Mississippi Personhood, 2011
In 2011, PNA was commissioned to conduct research around the Personhood ballot initiative in Mississippi, which sought to legally define life as beginning at conception, thereby banning abortion and common forms of birth control.
Although the Personhood initiative had failed twice in Colorado, conventional wisdom in early 2011 held that it would pass in the more conservative state of Mississippi.
Indeed, initial polling in April of 2011 showed Personhood winning 66-27.
PNA was contracted to assemble a research and strategy team uniquely equipped to accomplish two tasks: find winning messages around Personhood in Mississippi and use this research to build a broader understanding of national attitudes towards women's health and laws relating to abortion access.
We gathered a team of experts that included Joel Benenson, President Obama's Chief pollster and an expert in post-Katrina Gulf Coast Research; Maria Echaveste, an expert in reproductive health and communities of color; and Michael Matthews, who has worked extensively in Mississippi for former Congressman Mike Espy and former Governor Ray Mabus.
Working with that team, PNA set to work designing a program of research that built off of our previous work in Colorado. What we learned from our Colorado research was that many who are opposed to abortion--even many who believe it is murder--also believe that they shouldn't impose their moral standards onto others nor should the government. We also approached the project with an understanding that the debate over Personhood was not just about access to abortion. It spoke directly to basic access to contraception and broader women's heath issues. With this baseline knowledge in mind, PNA’s research team set out to identify key audiences in Mississippi that were particularly weary of government overreach into these personal decisions.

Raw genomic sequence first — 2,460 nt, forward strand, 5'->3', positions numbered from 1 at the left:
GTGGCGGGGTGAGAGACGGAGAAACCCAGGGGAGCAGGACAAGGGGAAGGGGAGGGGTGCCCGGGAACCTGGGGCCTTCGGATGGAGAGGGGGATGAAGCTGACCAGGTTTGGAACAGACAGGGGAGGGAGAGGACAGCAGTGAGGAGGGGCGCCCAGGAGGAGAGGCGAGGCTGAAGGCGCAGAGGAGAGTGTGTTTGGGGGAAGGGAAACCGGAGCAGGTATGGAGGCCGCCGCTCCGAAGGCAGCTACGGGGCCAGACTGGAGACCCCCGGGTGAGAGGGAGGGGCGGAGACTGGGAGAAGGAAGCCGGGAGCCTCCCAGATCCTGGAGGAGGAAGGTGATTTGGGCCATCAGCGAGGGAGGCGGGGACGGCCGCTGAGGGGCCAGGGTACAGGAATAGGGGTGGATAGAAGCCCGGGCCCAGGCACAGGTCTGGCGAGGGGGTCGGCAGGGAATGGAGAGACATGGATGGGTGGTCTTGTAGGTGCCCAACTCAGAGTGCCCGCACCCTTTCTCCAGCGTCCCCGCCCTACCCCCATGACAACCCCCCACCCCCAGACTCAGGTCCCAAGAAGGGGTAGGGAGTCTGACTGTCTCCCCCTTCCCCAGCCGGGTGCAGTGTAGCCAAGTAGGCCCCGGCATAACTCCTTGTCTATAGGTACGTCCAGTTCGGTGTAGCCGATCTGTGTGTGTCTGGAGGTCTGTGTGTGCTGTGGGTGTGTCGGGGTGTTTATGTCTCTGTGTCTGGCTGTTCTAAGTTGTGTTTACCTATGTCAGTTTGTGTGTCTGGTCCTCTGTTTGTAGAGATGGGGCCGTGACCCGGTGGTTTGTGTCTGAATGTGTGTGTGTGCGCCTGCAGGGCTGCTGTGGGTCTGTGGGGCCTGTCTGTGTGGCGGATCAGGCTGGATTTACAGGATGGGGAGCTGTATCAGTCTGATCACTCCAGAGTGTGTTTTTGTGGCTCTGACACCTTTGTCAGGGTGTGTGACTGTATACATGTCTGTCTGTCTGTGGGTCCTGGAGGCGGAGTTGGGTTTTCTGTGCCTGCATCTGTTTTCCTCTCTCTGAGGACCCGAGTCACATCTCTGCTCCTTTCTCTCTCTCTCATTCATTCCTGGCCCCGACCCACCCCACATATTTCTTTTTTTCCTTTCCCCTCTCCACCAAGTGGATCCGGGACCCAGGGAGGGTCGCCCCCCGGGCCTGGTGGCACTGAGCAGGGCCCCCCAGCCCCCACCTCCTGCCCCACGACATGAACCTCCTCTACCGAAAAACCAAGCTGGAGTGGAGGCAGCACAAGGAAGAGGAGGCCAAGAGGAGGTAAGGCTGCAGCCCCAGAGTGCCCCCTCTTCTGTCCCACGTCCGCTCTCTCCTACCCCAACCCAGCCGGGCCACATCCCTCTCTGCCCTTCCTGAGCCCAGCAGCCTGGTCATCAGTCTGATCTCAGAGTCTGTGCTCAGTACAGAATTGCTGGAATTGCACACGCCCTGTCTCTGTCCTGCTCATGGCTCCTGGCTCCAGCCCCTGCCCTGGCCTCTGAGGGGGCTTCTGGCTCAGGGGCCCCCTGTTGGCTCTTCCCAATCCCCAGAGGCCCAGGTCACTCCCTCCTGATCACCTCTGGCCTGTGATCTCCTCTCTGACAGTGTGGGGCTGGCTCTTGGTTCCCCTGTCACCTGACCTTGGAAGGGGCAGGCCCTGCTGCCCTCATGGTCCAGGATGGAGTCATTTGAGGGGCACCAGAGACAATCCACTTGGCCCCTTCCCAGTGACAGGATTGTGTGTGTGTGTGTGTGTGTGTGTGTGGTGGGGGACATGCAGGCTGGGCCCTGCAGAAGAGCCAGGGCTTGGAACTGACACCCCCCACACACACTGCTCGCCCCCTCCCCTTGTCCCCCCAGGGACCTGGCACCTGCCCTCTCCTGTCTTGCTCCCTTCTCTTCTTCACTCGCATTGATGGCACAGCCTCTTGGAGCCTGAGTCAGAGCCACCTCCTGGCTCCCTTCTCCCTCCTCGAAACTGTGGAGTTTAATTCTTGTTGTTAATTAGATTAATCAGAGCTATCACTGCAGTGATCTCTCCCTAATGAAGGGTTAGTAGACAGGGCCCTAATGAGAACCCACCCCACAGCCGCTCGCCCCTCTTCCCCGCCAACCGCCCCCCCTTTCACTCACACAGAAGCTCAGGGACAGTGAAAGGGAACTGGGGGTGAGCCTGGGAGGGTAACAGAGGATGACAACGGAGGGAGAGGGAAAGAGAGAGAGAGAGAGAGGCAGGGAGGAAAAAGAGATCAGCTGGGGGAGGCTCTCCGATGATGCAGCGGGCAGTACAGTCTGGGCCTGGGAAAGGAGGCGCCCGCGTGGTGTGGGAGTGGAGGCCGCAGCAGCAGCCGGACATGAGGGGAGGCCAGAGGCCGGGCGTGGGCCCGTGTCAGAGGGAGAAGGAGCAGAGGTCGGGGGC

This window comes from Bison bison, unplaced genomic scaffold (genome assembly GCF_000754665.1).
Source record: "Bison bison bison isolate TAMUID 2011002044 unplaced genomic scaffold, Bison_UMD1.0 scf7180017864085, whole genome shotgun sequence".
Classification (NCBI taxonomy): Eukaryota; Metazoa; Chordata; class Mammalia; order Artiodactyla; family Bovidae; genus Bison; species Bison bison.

Our team also went about refining core messaging that leveraged voters’ general concerns about government overreaching and linked that to the view that decisions related to abortion are “personal decisions better left to a woman, her family and her faith.”
Anti-Personhood organizers on the ground in Mississippi quickly went to work implementing these messages in part after PNA hosted an in-state and regional series of trainings.
"When you stop to think about it, 26 is government going way too far," a Mississippi grandmother said in a radio ad paid for by the opposition group Mississippians for Healthy Families.
"26 puts government between a woman and her doctor," says a nurse in a TV ad sponsored by the same group.
The result of that messaging? Mississippi voters ended up rejecting Personhood 57-42. A public poll taken just before the election showed that African American voters (a key audience that PNA research had identified as potential swing voters in early April) were opposed to the measure 59-26. That’s after our April polling showed that African Americans supporting Personhood 55-33.
From the Mississippi experience, PNA has since conducted a national research project further honing the messages that worked so well against Personhood in Mississippi. We’ve also conducted message-training sessions around the country based on our wealth of research around women’s health issues.